Release Date: 
05/30/18

When commercial printer Hopkins Printing relocated from its south side of downtown Columbus, Ohio, location in 2000 after constructing its current, 75,000-sq.-ft. facility located on CityGate Drive, the back of the nine-acre site was intentionally left open for future expansion. That day has come.

Construction has begun on a 33,000-sq.-ft. expansion that will enable much-needed warehouse space and room to complete fulfillment projects for Hopkins' retail and Web-to-print (W2P) clients.
Roy Waterhouse of Hokins Printing in Columbus, Ohio.

"We planned for this addition 18 years ago with a layout that would be easy to expand and grow," says Roy Waterhouse, Hopkins Printing president. "Our Lean initiatives have helped us make great use of the current space, but the addition will help us to add more services for our customers."

He explains that Columbus is a headquarters location for several retailers, and the printing and kit packing of in-store signage for them has become a growth market for his firm during the past six years. Similar work, to a smaller degree, is also done for banking, insurance and real estate clients. The additional space will also help Hopkins Printing store and kit pack products for its approximately 30 digital storefront Web-to-print (W2P) customers, which comprise a wide range of vertical industries, according to Waterhouse.

Depending on the run length, format size and personalization requirements, the retail signage is output on the company's five-color, 40˝ Heidelberg Speedmaster XL 106 and six-color XL 105 sheetfed offset presses; its Agfa Jeti Titan flatbed and Roland Soljet roll-to-roll wide-format printers; or its Konica-Minolta digital color presses.

With the fulfillment operation formerly located in the shop's bindery area, the new addition will also create room for the installation of more finishing equipment. Waterhouse reveals that he is looking to add a backup saddle stitcher and a small perfect binder.

"One of our points of constraint is in stitching," he says, pointing to larger projects that require stitching.

Ranked Number 236 with most recent fiscal year sales of $19.42 million - a 10% increase over the previous year - on the 2017 Printing Impressions 400 list (click here for complete PI 400 rankings) of the top printers in the U.S. and Canada, he reveals that the privately held Hopkins Printing is forecasting sales this year to surpass the $20 million mark. Waterhouse notes that the company brought aboard a new salesperson (making for a total of 10 sales reps) last month, who brought a book of business that enabled Hopkins Printing to hire four other people to the 106-employee operation.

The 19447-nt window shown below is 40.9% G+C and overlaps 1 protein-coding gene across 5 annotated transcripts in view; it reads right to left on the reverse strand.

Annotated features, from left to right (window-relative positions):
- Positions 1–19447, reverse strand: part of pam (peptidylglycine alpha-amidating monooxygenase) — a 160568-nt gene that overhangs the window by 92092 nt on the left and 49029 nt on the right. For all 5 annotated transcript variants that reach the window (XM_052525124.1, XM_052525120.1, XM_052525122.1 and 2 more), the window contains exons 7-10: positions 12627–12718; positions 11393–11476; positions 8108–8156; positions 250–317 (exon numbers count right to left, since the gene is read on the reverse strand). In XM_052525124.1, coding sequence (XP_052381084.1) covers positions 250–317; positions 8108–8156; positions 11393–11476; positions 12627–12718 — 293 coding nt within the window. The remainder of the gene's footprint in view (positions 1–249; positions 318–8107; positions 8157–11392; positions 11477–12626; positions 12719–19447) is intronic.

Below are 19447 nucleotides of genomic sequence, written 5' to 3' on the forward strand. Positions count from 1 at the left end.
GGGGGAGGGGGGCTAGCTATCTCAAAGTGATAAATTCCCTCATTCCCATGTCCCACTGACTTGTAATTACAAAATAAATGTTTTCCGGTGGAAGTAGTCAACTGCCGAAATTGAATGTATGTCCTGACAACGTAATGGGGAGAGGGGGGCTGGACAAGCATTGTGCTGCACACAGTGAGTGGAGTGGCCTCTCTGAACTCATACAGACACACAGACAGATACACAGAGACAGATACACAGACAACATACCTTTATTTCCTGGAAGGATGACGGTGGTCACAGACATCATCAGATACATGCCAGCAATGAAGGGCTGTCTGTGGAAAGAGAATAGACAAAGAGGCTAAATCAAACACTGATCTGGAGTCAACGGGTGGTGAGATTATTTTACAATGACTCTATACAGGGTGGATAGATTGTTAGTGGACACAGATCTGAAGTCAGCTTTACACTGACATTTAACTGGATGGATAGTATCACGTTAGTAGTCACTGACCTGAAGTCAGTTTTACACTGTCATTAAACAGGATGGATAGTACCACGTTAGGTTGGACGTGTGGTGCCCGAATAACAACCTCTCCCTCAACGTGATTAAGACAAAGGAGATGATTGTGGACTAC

Hopkins Printing became an ESOP (Employee Stock Ownership Plan) company in 2007 after its founder, James Hopkins (a 2006 Printing Impressions/RIT Printing Industry Hall of Fame inductee), backed out of an initial letter of intent to sell the company to Houston-based Consolidated Graphics, an industry consolidator then-led by Joe Davis that, itself, was later sold to R.R. Donnelley. At the time, Hopkins decided that the ESOP structure would be in the best interest of his company and employees.

"Internally, the ESOP is becoming important to our workers, especially as they retire - and then word gets around [the plant] what their stock is worth," Waterhouse points out. The ESOP structure has also proven to be beneficial when Waterhouse hosts customer tours, and can point out that all of the employees have a a vested interested in making sure that each customer's quality and service requirements are met and even surpassed.

A graphics communications leader in the central Ohio area, Hopkins Printing has been named "A Best Workplace in the Americas" by Printing Industries of America multiple times and has received the Better Business Bureau Integrity Award. In addition, Hopkins was named a "Top Small Company Workplace" by Winning Workplaces and was also featured in Inc. Magazine for its innovative cross-training program.

 

Written by Mark Michelson as published in Printing Impressions magazine.